Resecurity, California-based cybersecurity company protecting Fortune 500 globally, has identified a new version of Nevada Ransomware which recently emerged on the Dark Web right before the start of 2023. The actors behind this new project have an affiliate platform first introduced on the RAMP underground community, which is known for initial access brokers (IABs) and other cybercriminal actors and ransomware groups.
Around February 1, 2023 – the group distributed an updated locker written in Rust for their affiliates supporting Windows, Linux and ESXi – this programming language has become a trend for ransomware developers these days (Blackcat, RansomExx2, Hive, Luna, Agenda). These updates have since provided improved functionality and significant tweaks to improve the affiliate panel. Another significant update has been identified around January 20th – which may confirm how the project is actively developing. The Nevada Ransomware offers very attractive and competitive conditions – 85% (to partner) with a further increase to 90% assuming further progress. On December 10th, 2022 – the actor ‘nebel’ published a post on the Dark Web describing the new project and then proceeded to invite new affiliates.
Notably, the actors also acquire compromised access for further development – it’s more than likely… besides being ransomware developers, they’re also a team performing post exploitation developing point of compromise into full blown network intrusion to achieve maximum damage. Resecurity® HUNTER (the threat research & intelligence team) published exclusive screenshots and details acquired as a direct result of the Nevada Ransomware affiliate network analysis. Part of this research is based on Human Intelligence (HUMINT) engagement with the actors responsible for inviting and vetting new affiliates.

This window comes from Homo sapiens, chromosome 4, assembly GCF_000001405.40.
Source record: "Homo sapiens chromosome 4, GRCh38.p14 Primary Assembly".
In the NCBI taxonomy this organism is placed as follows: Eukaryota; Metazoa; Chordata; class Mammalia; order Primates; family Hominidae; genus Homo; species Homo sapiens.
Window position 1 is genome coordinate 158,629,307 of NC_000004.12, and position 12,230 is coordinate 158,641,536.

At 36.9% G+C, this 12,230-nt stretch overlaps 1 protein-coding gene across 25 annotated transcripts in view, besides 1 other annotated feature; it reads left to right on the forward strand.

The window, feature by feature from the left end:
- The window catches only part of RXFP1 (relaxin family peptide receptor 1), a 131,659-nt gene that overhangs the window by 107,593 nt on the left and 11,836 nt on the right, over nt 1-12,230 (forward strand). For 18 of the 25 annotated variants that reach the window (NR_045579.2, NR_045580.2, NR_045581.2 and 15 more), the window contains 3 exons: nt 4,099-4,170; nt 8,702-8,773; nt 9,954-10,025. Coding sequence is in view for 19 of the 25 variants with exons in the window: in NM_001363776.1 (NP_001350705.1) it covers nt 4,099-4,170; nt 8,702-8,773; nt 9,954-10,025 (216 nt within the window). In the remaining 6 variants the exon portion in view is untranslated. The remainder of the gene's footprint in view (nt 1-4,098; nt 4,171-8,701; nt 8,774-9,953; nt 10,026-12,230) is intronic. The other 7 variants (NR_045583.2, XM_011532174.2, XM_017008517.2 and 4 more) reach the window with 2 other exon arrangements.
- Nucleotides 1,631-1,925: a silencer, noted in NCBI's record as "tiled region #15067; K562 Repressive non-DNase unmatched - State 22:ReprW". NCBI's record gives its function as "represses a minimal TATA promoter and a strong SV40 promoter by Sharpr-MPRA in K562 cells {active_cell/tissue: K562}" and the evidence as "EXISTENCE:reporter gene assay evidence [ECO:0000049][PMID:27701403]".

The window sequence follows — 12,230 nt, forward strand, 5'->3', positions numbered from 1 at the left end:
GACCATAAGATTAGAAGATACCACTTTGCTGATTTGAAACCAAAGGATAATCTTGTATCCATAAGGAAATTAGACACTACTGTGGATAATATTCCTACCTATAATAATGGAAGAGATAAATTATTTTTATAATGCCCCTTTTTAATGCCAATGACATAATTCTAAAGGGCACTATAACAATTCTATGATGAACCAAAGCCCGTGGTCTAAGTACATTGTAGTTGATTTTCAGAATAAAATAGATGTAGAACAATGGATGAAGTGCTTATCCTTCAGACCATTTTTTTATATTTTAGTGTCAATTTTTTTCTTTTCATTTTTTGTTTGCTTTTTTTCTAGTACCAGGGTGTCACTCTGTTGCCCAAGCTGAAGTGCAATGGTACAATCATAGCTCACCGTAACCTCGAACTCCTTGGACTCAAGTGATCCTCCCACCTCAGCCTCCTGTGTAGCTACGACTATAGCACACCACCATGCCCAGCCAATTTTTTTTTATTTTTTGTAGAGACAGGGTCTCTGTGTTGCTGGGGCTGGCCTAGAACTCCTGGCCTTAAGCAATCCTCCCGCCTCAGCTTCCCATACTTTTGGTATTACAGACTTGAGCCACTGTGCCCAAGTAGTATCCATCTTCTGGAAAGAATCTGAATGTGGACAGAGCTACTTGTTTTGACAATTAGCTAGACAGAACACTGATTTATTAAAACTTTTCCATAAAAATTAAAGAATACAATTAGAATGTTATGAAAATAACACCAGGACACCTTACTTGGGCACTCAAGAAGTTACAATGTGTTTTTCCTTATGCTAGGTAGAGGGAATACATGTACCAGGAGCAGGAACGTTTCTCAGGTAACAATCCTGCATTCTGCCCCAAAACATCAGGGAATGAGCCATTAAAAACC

Researchers found certain similarities with Petya Ransomware – notably Nevada Ransomware is also leveraging the Salsa20 encryption algorithm as well as a similar structure of the locker. According to experts, similar to early versions of Petya Ransomware, the code has some ‘flaws’ allowing some encrypted files to be decrypted. Researchers have shared their findings and described a possible concept that may be used for decryption.
Resecurity was able to gain access to the Nevada Ransomware affiliate panel hosted on the TOR network. In the report we can see the inner workings of the ransomware, the bad actors workspace provides a plethora of options, for example, communication with the victim, statistics, ransom balance and much more.
Resecurity acquired Linux-based and Windows versions of the Nevada Ransomware then published a reverse engineering report and indicators of compromise (IOCs). The experts expect an active development of the group in 2023 – by victims and by new affiliates who will join the project.
Additional technical details about the new variant are available here:
(SecurityAffairs – hacking, Nevada Ransomware)